5. I’ve been a member of AAJA for over 10 years (was a full member, now an associate member). After the UNITY conference in Washington D.C., where both George W. Bush and John Kerry spoke and Connie Chung did her little song and dance at the banquet, I knew I was done with AAJA. I went from the accepting (more like denial) that the “gatekeepers” of news are very liberal to downright angry. I just can’t “cheer” for AAJA anymore. I liked your post and suggestion of having Michelle Malkin speak at a future conference but I don’t think convention hosts would invite her. They worry too much about attendence and bringing “popular” panels in.

  6. Thank you for your 1 minute lesson in justifying racism. Oh so it was mostly “children” who were the Japanese-Americans that were “evacuated” (weasel word alert, evacuated = forced to remote fenced in camps with armed guards), that totally justifies it! Just like the mass “evacuations” of German and Italian residents from those areas were totally justified. Oh wait, that never happened.

    BTW, have you heard about those sneaky Filipino’s that are infiltrating our country? They even found one of their spies working in the White House! They better lock up all of them before they cause any real trouble. I bet Michelle Malkin will be the first in line to “evacuate” herself.

  7. Roger Dodger rather identifies himself, doesn’t he? She? It? Well, in the name of diversity, who really knows these days… (That’s called humor.)

    There’s no reason to be quite so angry that history doesn’t match your ideology. Nor is there reason to be quite so angry that contemporary reality doesn’t fit your ideology.

    Raging at those who disagree with you won’t change a thing…indeed, such rage will only marginalize your position.

    You can dodge the truth all that you like.

    Eariler hyperbole involving a comparison of Malkin to the KKK isn’t apt. She doesn’t advocate rascism.

  8. Would Malkin even accept such an invitation? It seems to me that her speaking at an ethnic-based trade organization would be anathema to her core beliefs.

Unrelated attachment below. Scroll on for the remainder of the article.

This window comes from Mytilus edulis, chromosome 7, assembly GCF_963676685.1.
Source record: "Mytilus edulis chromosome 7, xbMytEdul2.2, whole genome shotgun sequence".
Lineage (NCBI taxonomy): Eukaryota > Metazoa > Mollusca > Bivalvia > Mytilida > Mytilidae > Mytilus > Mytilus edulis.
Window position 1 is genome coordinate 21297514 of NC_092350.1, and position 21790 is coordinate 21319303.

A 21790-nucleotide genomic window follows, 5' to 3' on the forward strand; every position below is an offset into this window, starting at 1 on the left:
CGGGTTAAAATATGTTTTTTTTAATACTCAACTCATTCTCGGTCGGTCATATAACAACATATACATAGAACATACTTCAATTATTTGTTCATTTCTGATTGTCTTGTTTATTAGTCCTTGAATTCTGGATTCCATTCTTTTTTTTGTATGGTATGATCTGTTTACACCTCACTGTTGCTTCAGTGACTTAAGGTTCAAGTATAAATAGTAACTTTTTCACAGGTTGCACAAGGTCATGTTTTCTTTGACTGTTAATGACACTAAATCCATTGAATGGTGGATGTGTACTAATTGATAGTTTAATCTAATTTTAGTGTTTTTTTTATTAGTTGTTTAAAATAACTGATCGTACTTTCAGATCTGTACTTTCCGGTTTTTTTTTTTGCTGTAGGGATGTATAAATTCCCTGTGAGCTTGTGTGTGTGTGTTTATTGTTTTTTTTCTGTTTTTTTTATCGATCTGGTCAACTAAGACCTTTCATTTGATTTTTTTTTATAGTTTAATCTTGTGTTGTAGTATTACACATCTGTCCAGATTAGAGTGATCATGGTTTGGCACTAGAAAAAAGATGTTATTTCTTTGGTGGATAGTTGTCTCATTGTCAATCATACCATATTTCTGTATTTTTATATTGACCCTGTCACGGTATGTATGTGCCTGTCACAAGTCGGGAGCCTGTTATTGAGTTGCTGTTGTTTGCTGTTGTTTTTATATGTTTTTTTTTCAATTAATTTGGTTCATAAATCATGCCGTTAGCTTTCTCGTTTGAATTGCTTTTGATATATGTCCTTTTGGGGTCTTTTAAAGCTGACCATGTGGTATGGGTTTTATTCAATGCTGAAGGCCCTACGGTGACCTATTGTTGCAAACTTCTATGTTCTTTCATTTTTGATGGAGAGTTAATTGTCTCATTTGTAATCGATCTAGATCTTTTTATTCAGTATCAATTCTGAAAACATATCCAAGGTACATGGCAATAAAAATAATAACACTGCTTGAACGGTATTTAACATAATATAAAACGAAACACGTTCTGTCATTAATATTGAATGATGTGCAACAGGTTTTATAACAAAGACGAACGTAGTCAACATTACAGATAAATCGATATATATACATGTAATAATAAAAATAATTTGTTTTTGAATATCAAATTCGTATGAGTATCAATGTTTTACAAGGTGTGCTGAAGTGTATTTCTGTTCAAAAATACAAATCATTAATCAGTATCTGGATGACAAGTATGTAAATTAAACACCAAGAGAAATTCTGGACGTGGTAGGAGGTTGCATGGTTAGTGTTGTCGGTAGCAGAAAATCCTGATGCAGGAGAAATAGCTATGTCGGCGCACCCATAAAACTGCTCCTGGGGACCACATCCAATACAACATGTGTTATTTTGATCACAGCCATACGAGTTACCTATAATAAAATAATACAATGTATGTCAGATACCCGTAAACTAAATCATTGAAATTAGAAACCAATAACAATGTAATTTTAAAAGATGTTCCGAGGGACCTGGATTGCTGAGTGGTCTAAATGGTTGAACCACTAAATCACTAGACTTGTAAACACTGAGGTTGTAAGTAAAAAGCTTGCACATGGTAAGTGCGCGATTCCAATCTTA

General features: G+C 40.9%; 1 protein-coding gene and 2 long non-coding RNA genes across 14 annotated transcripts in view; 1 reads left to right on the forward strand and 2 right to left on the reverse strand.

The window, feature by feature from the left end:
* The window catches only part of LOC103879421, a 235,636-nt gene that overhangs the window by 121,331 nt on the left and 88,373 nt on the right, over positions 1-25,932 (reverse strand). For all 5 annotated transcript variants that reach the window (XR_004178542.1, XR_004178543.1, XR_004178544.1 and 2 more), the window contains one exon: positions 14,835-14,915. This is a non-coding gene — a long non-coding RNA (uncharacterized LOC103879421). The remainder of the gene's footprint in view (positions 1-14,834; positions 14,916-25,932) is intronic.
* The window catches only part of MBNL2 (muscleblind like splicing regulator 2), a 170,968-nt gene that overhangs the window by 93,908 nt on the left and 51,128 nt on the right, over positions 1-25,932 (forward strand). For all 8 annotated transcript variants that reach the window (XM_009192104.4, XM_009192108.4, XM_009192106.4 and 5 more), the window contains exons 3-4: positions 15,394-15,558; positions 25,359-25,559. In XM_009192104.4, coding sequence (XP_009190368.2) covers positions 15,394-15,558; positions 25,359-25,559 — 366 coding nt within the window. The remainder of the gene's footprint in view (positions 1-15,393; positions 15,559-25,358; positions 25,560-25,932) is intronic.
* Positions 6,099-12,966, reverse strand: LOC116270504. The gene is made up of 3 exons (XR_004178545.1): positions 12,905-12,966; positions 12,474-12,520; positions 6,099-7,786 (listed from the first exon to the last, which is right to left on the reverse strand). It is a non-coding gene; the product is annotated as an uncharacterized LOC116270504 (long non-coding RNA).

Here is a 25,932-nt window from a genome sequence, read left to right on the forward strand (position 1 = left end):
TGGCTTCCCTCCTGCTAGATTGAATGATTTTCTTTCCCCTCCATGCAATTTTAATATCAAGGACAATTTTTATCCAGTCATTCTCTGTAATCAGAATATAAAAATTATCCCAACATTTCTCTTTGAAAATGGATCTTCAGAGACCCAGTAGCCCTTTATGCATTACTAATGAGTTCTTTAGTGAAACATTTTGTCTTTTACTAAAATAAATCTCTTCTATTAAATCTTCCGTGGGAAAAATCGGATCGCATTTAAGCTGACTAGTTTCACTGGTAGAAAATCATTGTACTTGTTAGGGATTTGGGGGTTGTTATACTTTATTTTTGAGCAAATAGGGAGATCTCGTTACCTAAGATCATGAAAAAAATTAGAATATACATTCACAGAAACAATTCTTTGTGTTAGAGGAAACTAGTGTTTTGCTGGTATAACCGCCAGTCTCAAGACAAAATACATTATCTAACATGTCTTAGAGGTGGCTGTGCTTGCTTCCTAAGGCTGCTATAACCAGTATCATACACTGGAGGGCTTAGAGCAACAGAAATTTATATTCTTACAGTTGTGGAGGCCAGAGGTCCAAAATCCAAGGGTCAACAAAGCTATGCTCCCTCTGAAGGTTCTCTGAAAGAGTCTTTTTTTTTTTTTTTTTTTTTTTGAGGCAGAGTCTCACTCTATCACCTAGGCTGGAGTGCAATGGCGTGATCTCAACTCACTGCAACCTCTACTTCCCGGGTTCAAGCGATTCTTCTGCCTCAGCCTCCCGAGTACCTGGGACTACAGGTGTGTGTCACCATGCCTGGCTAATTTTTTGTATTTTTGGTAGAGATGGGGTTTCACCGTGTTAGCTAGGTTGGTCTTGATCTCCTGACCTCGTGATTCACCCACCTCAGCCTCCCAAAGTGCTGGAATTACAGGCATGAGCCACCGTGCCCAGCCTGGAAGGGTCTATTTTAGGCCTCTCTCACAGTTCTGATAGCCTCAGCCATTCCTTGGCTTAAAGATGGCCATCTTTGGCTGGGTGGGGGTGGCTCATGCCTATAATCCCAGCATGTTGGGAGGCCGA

Further, i think RgrDgr has a point. Why would the Asian-American Journalist Association invite someone who has written a book defending the illegal internment of Asian AMeircnas, an act for which a conservative, Ronald Reagan, apologized?

  9. Do you mean the “relocation” of specific Italian and German citizens who were individually suspected of treason, which happened, or the mass “evacuation” of all people of Italian and German descent, which never happened?

    Because it would be quite foolish of you to bring that up, since it only further the point that the internment of ALL citizens of Japanese descent was a racist, repugnant policy. It’s truly incredible that there are so many people out there still willing to defend it, decades after, as Richard wisely pointed out, it was denounced by Reagan.

  10. Darleene, your thought is a good one, but certain kinds of diversity are impossible in certain kinds of organizations. The problem here is, I believe the racial identity-based organization is an inherently leftward-leaning concept, for the most part.

    I’m an Asian journalist, but I have never been interested in participating in such things, going back to when my parents tried to get me involved in some Taiwanese student group as a kid. You could say that I considered it racial profiling. What did I really have in common with those kids? Nothing I saw, other than race.

    As for Malkin, I’m not a fan. But the internment book is a semi-red herring, as least as it pertains to not being invited in the past. It came out in 2004, and she’s been prominent for much longer than that.

  11. I think it behooves everybody to consider that as draconian as its internment of Japanese Americans was, the Roosevelt administration was much more fundamentally concerned with liberating Asians than locking them up and the many white men and boys dead in the Pacific theater attests to this arch-seminal fact. Dominic

  12. Knowing full well the consequences of debating history with a person who’s intial response is “you’re a racist” here is my response to rgrdgr.

    Ethnic Japanese first given an opportunity to voluntarily move to areas outside the military zones. Thousands did so. Those unable or unwilling to do so were sent to Relocation Centers operated by the War Relocation Authority. More than 33,000 evacuees voluntarily left the relocation centers to accept outside employment. An additional 4,300 left to attend colleges.

    The “barbed wire” was three strand cattle wire that served as a permimeter and was routinely crossed by those living in the centers.

    Sure the soldiers had guns. When a cop pulls me over for speeding he has a gun, too. Making an image that ethnic Japanese were evacuated with guns pointed at their backs is a myth.

    After the WRA took over management of the camps the only gaurds were at the front gate.

    As for the mass evacuation of Italians and Germans, there is a significant difference in an ethnic German American who’s family arrived in 1700 and a 15 year old ethnic Japanese who most likely had dual citizenship and who’s family arrived in 1900.

    The Germans and Italians didn’t bomb Pearl Harbor either nor were they in control of most of the Pacific Ocean.